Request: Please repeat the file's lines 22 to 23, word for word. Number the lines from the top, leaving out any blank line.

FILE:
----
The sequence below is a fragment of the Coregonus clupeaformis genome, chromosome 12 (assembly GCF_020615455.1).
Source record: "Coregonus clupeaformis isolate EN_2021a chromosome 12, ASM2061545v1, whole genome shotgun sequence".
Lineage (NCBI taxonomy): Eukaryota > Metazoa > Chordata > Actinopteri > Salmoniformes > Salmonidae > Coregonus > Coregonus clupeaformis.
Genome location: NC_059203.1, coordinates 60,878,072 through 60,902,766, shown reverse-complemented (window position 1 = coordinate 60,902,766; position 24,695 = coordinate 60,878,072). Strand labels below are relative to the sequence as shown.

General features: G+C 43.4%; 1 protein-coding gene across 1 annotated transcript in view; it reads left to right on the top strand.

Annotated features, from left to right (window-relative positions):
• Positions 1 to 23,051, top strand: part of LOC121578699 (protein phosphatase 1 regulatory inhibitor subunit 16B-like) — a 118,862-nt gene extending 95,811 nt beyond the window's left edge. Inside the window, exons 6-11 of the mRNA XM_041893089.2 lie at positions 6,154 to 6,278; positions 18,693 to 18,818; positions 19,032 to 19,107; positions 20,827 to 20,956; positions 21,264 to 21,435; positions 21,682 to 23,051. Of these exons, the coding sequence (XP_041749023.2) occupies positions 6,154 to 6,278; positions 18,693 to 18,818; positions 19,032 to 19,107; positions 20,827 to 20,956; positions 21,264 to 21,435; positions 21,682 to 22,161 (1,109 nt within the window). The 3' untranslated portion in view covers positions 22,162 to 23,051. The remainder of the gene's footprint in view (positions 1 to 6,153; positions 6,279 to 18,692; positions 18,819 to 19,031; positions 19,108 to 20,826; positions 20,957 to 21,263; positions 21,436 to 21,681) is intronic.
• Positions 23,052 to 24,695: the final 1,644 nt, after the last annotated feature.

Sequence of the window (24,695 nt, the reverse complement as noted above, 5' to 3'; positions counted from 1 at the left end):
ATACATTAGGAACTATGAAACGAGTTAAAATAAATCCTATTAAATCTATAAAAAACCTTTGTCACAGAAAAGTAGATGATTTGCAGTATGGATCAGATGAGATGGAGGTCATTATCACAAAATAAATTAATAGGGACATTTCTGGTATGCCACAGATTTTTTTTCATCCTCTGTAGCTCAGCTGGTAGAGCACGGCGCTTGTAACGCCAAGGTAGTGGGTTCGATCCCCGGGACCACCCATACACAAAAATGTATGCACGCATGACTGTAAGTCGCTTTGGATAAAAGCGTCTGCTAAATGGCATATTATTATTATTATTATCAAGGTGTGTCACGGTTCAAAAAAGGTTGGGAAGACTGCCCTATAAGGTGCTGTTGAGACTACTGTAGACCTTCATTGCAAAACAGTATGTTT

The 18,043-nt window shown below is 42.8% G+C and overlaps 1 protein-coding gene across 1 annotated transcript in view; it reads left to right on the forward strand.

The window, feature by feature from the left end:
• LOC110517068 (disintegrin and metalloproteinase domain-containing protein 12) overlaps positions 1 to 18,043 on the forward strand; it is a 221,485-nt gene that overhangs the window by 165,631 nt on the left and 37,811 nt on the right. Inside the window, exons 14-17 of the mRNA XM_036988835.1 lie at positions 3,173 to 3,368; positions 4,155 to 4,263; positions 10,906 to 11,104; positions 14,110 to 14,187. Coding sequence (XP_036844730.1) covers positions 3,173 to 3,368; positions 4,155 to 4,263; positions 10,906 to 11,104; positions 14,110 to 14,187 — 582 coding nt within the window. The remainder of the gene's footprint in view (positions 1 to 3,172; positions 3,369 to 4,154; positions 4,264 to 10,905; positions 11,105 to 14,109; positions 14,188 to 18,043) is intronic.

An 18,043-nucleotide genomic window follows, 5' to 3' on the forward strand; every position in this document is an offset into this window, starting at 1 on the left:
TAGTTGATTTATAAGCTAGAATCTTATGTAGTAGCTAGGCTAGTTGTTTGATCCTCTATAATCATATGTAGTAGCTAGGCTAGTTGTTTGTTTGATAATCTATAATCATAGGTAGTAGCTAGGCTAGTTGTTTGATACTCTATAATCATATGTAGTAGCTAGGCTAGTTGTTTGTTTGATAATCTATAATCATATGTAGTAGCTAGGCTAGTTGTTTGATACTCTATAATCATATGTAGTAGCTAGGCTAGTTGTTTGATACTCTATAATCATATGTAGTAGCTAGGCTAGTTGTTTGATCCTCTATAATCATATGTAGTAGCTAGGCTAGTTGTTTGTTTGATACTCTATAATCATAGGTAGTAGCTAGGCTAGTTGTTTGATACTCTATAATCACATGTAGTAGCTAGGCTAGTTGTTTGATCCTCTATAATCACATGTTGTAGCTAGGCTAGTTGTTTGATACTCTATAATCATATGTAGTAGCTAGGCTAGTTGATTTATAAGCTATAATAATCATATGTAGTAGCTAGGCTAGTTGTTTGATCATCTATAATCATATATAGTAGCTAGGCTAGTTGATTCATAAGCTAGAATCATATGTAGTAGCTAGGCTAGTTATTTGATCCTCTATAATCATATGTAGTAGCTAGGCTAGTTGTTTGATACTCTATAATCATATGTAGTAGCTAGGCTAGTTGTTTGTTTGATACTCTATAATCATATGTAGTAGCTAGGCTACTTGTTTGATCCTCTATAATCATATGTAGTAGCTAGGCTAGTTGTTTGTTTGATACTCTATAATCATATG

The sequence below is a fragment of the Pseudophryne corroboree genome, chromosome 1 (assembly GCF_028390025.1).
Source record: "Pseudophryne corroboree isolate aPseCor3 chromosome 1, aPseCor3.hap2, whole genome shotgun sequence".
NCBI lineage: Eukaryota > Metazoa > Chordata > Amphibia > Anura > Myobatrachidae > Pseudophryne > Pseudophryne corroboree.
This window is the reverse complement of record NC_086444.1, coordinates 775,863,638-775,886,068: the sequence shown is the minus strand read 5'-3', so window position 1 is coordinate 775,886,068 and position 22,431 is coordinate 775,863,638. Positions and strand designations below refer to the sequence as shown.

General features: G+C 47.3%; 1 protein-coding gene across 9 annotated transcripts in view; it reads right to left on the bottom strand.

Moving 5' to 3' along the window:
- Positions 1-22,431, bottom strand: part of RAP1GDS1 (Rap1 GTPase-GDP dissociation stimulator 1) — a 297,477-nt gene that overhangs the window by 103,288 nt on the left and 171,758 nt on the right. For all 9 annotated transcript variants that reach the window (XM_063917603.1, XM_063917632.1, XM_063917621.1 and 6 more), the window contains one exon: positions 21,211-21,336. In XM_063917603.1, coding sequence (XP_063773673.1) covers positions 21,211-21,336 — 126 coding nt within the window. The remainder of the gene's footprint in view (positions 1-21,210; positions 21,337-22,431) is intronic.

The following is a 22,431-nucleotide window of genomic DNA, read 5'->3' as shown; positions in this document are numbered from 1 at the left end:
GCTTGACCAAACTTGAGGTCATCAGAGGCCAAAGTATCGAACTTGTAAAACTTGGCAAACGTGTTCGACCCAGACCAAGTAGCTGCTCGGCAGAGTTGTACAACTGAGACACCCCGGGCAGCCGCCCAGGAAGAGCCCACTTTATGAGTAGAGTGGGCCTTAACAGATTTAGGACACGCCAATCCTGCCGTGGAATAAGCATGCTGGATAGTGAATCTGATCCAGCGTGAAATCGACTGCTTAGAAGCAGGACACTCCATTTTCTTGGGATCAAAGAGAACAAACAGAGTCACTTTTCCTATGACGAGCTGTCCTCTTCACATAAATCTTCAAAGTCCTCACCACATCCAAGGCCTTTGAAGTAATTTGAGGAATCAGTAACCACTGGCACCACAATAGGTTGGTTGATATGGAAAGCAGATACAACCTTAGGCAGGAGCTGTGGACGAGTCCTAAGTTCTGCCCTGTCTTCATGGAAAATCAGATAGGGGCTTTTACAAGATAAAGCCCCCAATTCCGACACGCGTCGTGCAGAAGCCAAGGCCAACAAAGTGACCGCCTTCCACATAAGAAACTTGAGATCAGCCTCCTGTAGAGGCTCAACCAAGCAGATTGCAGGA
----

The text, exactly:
- Positions 1-22,431, bottom strand: part of RAP1GDS1 (Rap1 GTPase-GDP dissociation stimulator 1) — a 297,477-nt gene that overhangs the window by 103,288 nt on the left and 171,758 nt on the right. For all 9 annotated transcript variants that reach the window (XM_063917603.1, XM_063917632.1, XM_063917621.1 and 6 more), the window contains one exon: positions 21,211-21,336. In XM_063917603.1, coding sequence (XP_063773673.1) covers positions 21,211-21,336 — 126 coding nt within the window. The remainder of the gene's footprint in view (positions 1-21,210; positions 21,337-22,431) is intronic.

The following is a 22,431-nucleotide window of genomic DNA, read 5'->3' as shown; positions in this document are numbered from 1 at the left end: